Not This But That: Reading Differentiation

It's no secret that I'm a BIG fan of Heinemann's Not This, But That series.  It's top notch PD learning presented precisely and concisely (code for short and to the point.)  These books may be small, but they pack a big punch.

Each book follows a predictable layout:

Not This: This section is an overview of a common instruction practice.

Why Not? What Works?: The second section of the book focuses on what we know about best practice for the topic.

But That: And the final section focuses on implementation of these ideas in our classrooms.

Here are some of the titles available:
This post contains affiliate links which means Amazon tosses me some change whenever someone makes a purchase through one of these links and allows me feed my book habit!

You can see a full list from Heinemann here and here's an Amazon list if you like getting books in 2 days.  #primespoiledmeforlife

This month I read No More Reading Instruction Without Differentiation by Lynn Geronemus Bigelman and Debra S. Peterson.  It was a clear cut look at reading differentiation-what it is/isn't, why it works, and what it looks like in real classrooms.
No More Reading Instruction Without Differentiation: Reading differentiation what, why, and how in one small book.

Differentiation is one of those words that gets thrown around in education with little to no support for teachers.  There are a lot of people telling teachers to differentiate but not nearly enough support for what that actually looks like.

**If you want to know more about differentiation, Carol Ann Tomlinson is a guru.  This short article written by her for Reading Rockets is a great overview.

Why?

Because one size fits all curriculums are planned for imaginary children, not the children that enter your classroom door.  And because we know differentiation is important, but the path to implementation is foggy.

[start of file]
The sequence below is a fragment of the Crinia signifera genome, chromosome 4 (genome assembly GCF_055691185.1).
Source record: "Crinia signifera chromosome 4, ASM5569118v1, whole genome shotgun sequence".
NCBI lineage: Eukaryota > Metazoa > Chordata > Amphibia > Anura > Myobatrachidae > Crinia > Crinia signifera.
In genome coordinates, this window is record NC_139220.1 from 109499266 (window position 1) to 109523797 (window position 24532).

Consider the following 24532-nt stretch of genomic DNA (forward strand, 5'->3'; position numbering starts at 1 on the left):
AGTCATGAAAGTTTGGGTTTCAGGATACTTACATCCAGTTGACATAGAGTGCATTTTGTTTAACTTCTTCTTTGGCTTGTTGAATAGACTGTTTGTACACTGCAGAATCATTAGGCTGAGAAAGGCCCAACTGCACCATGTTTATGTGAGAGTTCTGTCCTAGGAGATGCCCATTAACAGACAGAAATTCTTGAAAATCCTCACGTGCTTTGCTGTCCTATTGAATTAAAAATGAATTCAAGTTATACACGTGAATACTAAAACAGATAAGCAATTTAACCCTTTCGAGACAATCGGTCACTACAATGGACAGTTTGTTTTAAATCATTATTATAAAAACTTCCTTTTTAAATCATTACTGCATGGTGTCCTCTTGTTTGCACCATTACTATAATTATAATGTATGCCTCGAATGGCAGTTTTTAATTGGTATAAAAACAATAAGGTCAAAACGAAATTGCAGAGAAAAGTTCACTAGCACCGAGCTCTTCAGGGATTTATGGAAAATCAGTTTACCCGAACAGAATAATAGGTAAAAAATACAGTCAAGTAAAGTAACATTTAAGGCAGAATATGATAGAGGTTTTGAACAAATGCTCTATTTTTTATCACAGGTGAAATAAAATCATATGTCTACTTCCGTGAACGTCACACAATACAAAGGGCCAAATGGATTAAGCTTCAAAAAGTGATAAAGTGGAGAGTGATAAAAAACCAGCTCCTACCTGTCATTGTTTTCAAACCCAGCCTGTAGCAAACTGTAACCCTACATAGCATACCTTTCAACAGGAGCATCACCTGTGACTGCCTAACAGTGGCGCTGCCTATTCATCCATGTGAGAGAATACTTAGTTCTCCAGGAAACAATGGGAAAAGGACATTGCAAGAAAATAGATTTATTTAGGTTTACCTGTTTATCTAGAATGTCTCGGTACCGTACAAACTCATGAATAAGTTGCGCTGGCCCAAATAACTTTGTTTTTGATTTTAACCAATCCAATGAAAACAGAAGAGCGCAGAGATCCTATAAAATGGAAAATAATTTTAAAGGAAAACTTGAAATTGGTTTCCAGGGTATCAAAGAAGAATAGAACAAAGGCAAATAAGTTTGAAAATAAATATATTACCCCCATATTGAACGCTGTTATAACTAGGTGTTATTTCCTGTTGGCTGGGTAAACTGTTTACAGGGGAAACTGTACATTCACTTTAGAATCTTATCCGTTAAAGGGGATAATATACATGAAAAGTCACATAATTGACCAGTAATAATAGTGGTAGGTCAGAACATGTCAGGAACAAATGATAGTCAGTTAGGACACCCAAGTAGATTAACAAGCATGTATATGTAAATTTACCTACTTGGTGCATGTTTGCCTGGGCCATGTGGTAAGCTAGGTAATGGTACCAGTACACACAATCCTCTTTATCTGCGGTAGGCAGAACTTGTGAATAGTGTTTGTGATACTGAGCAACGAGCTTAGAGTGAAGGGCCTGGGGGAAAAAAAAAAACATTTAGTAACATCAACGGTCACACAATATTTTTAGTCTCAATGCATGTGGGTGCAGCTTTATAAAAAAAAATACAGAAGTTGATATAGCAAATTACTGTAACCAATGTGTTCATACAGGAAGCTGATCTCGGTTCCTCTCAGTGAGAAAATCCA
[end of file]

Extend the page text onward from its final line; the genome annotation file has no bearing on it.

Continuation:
Aha Moment

I love this quote.  "Studies by Taylor and colleagues found that the more teachers engaged students in higher-level talk and writing about texts, the more growth and achievement they had on standardized reading tests."

1.  Soooo, if you build it (or provide the opportunity and support for it), they will come.  Yes, kids are initially terrible at higher-level talk but encouraging them, modeling talk, and providing opportunities will get them there.  It's worth the time investment.
2.  Let's ditch the test prep worksheets and have more higher-level talk and writing about texts.

I Wish

I really wish I had more technology available in my classroom.  I feel like Seesaw would be an incredible tool to utilize for the gathering and interpreting evidence as well as allowing students to document their progress.  This is a tool I'm going to dig into more this year.

Don't Miss

The sentence scaffolds for talk on page 42 are awesome.  The importance of talk is emphasized over and over throughout the book.  We have to guide students to understand what meaningful talk looks like and sounds like, and this chart is a perfect resource for that.  "Learning floats on a sea of talk," (Douglas Barnes), and this chart will help your students do that.

Good For . . .

Any reading teacher, reading specialist, administrator, or anyone that has a hand in selecting curriculum, designing assessments, or evaluating teachers.  So, everyone that has any connection to kids who read.

Wise Words




I hope you make a little time to squeeze No More Reading Instruction Without Differentiation into your already full life.  I know you're already overloaded but taking time to evaluate what we're doing with our students makes those precious instructional minutes count even more.

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